The Vesicovaginal Fistula (VVF) is one of the many diseases Nigerians do not get to hear about or read in the news. The United Nations Population Fund (UNPFA) says Nigeria records at least 12,000 new cases of Fistula, yearly. In a recent interview in Abuja, the country representative of UNPFA, Ulla Muller, said Nigeria is one of the countries with the highest number of VVF cases globally.
A Vagina Fistula is an abnormal opening or hole that connects the vagina to another organ, which leads to the continuous involuntary discharge of urine into the vaginal vault. In simpler words, there is uncontrolled urine leakage which produces bad odour, and causes problems like urinary tract infection, abscess, hygiene problems, leaked stool or gas.
VVF is a major gynaecological problem in the country and it is often underreported. It can result from violent cases of rape, especially those involving multiple rapists, and prolonged childbirth. Many women are living with VVF, 3 out of every 1000 deliveries in African countries develop VVF and almost 200,000 women await surgical repair in Nigeria alone. It is very common in Northern Nigeria where early marriage, pregnancy, unskilled birth attendance and late presentation to proper health facilities are predisposing factors. Child marriage and early childbearing remain a plague in the North with about 76% of adolescent girls in marriages in the North-West, 68% in the North-East and 35% in the North-Central. These young girls are often between ages 11 and 15 who become mothers either through early marriage or unwanted pregnancy.
They definitely experience obstructed labour due to the immaturity of their reproduction system, and sometimes, the unskilled birth attendants have to cut through the vagina to create a passage for the baby, which eventually leads to VVF. 80-100% of Vesicovaginal Fistula is caused by such prolonged obstructed labour.
In most cases, poverty, illiteracy, ignorance, restriction of women’s movement, non-permission from husband and transportation are significant contributory factors to high rate of unskilled birth attendance, which is one of the major causes of fistula. The prevalence of VVF is always underestimated because the number of patients are those who go to the hospital for treatment, whereas, there are patients who suffer in silence and isolation due to the stigmatization that comes with the condition. Aside from the social stigma and consequent neglect, other complications of the condition are; childlessness from loss fetus from pregnancy-associated with VVF, amenorrhea, secondary infertility, depression and divorce. Other problems that characterizes the fistula condition are loss of blood and abdominal pain, which causes patients to abuse opioids like tramadol.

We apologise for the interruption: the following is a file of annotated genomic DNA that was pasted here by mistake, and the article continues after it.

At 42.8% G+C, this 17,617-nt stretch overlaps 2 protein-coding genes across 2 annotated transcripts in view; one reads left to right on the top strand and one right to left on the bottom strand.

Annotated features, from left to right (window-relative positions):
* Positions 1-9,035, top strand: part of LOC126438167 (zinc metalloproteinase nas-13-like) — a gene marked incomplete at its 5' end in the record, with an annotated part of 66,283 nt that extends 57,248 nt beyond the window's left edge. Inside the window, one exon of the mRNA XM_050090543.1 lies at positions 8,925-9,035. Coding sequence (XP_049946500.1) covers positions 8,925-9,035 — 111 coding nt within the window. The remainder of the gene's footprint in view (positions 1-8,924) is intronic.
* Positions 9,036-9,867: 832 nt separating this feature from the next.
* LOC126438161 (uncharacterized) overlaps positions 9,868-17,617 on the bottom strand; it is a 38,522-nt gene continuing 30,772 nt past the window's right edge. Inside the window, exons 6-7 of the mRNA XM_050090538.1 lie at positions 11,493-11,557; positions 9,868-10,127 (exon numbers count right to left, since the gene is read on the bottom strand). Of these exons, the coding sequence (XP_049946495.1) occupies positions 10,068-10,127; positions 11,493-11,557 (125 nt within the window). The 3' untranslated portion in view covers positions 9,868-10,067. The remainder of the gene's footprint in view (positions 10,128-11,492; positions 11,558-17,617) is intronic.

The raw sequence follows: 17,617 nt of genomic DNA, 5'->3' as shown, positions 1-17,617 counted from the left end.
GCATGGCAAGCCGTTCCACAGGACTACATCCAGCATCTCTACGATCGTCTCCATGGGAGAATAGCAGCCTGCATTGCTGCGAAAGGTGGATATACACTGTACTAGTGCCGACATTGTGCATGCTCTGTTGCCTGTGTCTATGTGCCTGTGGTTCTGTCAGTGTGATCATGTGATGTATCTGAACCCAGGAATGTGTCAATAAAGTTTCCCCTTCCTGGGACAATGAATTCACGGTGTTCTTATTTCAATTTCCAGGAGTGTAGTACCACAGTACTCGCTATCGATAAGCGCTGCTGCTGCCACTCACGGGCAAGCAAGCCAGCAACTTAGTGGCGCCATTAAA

Vesicovaginal fistula can be cured through surgery but the plight of victims are often times dehumanizing, such that even after being cured, some of them never regain their self-esteem and social life.. About 12,000 cases are reported annually, the existing surgical repair centres in the country can only handle less than 4,000 cases annually, and meaning over 8,000 patients may not be able to receive treatment annually.
WHAT THE GOVERNMENT HAS DONE
In 2011 and 2012, N300M and N250M were budgeted respectively, for the care of VVF patients but the money was reportedly not released and no one accounted for it. In 2013, the prevalence of the condition in the country forced the Federal Government to order the care of about 66,000 patients.
Victims of VVF in North-West Nigeria are rehabilitated after treatment to ease their integration into the society without discrimination. The reintegration programme is being supported by health officials, families, community leaders and donor agencies.
In Ulla Muller’s recent statement, “Nigeria has about 148,000 cases of fistula”, and has destroyed the lives of many young women in the country. Hence, the UNPFA says it has put in place preventive and curative interventions such as family planning, community engagement, training of health workers and incessant awareness of the disease through various media platforms.
Young women with the disease are advised to seek immediate medical help and avoid getting pregnant for a period of about 12 months.
The plague of VVF is one that must be treated with all seriousness. Child marriages in the country, especially in the North should be drastically reduced and or eliminated in Nigeria. If not, the country would continue to feature prominently on the shameful indicators of maternal mortality and fistula.